In The Light: Caroline Hurwitz


Tessa Ruff, Maroon News Staff

Senior Caroline Hurwitz has always liked to forge her own path. That is why when picking a college, she was originally hesitant to come to Colgate. Her grandfather, father, aunt and second cousin are all Colgate graduates. Originally from Aurora, Ohio, a suburb of Cleveland, Hurwitz changed her mind after visiting and seeing what Colgate had to offer – particularly the close relationships with professors, opportunities for artistic exploration and the fun social scene – and couldn’t see herself going anywhere else. 

Hurwitz is concentrating in English and Creative Writing. Having grown up an obsessive reader, there were points in Hurwitz’s life where she was reading up to ten books a week. 

“Eventually I began to think critically about the craft of writing, particularly nonfiction, which begs a balance between exacting truth and human truths not easily explained,” Hurwitz said.

On campus, Hurwitz is the co-president of Colgate’s only sketch comedy team, Experimental Theater Company (ETC). She also facilitated Yes Means Yes for three years. 

Hurwitz spent the fall of her junior year at King’s College London. She said the experience of studying at a different school in a foreign country positively shaped her perspective on the world.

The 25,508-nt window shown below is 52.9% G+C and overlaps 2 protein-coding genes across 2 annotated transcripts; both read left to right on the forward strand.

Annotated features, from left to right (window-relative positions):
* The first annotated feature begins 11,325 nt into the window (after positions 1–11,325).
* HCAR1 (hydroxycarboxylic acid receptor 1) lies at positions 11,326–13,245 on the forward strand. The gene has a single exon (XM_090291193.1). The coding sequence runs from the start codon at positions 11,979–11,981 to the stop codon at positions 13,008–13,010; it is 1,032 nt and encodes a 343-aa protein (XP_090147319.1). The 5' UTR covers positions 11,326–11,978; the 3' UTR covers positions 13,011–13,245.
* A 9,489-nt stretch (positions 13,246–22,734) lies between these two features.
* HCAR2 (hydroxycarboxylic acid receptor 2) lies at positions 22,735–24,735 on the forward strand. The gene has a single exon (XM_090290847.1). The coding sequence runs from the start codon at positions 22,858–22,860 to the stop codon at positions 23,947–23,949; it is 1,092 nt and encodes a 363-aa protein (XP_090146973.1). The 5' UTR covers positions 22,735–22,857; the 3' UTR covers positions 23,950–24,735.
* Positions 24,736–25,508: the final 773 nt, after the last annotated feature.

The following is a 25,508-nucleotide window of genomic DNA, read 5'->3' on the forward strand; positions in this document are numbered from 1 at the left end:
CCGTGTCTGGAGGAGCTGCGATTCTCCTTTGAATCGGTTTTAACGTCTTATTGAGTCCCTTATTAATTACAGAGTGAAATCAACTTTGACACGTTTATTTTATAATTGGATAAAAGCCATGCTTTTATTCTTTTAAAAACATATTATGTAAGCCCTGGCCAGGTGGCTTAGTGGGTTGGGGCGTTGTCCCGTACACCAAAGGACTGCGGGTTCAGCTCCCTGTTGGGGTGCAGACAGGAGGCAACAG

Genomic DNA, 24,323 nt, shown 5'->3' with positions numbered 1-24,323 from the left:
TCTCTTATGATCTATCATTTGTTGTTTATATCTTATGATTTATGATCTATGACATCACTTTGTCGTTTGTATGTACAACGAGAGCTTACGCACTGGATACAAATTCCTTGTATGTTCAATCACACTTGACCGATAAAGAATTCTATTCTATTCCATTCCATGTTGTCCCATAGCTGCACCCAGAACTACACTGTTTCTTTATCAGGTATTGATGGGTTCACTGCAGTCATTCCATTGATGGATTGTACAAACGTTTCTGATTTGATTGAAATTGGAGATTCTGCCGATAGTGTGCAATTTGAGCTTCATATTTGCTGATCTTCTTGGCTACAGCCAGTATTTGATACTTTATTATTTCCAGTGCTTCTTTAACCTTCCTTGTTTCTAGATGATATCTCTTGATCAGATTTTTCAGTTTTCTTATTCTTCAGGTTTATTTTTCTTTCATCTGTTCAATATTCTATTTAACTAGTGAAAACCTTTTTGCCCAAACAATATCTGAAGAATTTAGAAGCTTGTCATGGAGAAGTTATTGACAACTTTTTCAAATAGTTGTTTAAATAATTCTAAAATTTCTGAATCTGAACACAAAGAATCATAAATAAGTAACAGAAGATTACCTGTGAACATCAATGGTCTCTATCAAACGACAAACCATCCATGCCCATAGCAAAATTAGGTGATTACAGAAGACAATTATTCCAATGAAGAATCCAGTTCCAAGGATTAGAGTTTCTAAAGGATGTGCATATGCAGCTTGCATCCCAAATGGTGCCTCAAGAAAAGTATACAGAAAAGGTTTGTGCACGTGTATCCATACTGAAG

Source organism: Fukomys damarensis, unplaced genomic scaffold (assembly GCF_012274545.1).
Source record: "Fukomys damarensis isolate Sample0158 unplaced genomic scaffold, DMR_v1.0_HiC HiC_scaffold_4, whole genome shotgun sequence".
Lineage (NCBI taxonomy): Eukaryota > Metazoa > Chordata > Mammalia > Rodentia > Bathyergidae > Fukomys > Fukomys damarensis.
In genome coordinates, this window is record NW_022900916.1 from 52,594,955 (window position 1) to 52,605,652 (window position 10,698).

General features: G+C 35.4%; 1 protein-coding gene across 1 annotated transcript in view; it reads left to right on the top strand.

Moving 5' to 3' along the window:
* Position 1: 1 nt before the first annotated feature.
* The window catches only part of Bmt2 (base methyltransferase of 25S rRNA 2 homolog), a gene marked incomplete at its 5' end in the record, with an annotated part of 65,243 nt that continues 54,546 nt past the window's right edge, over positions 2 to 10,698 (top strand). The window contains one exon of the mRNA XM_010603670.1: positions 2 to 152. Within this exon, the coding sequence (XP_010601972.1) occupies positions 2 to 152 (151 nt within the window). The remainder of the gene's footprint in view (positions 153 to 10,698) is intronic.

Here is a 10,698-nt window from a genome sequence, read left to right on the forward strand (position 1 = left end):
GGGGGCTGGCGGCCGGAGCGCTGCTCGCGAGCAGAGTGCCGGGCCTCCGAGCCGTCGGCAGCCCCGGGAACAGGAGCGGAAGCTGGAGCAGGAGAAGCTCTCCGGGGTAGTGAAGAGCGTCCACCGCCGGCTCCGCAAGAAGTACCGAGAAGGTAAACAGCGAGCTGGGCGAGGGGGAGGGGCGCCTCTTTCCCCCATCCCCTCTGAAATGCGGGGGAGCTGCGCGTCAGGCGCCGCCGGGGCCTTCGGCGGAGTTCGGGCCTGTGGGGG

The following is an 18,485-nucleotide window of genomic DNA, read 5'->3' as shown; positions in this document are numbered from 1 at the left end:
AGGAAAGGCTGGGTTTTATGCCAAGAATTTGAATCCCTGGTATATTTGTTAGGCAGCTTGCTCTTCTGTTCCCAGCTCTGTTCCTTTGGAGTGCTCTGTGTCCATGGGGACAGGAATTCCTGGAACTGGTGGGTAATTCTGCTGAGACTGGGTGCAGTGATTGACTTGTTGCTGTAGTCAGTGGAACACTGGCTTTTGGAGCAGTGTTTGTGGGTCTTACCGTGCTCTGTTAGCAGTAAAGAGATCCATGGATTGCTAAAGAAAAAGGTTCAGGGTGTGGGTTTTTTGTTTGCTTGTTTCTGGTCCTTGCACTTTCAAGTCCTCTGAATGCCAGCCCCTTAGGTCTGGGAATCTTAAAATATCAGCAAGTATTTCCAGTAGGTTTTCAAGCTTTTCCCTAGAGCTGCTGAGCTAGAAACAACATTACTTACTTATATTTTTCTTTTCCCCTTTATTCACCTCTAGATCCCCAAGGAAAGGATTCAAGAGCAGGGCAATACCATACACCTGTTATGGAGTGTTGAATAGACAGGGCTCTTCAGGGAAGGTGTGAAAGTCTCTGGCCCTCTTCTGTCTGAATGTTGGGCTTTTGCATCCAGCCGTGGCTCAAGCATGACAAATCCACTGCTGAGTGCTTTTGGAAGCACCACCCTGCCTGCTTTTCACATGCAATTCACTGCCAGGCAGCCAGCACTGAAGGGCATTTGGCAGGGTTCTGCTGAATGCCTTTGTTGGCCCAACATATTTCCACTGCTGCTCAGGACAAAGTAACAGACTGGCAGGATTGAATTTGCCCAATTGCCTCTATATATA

“The art I was exposed to in my four months there made irreparable changes (for the better) to my understanding of perspective, the balance of the universe and the tradition of human creation,” Hurwitz said.

Hurwitz has stayed busy during her time off campus. She worked waiting tables at restaurants over her summers and, last summer, interned in the wine department of Christie’s Auction House. For the past two summers, Hurwitz also studied nonfiction writing at Columbia University. 

After graduation, Hurwitz will work  for director Joe Berlinger helping to make documentaries in New York City. When asked what she will miss most about Colgate, Hurwitz expressed appreciation for Colgate’s rural setting. 

“I will miss the trees, which are very diverse and resilient. The sky is also particularly expressive in this part of the world, and I will miss the largeness and moodiness of it,” Hurwitz said.  

When asked what her advice to other students is, Hurwitz explained the need for vulnerability and empathy. 

“Listen to your body, have the courage to express vulnerability, and work to dismantle the institutions and structures that stagnate your humanity and spiritual growth. Find empathetic people with good taste in music that make you laugh. Then hold on to them – tightly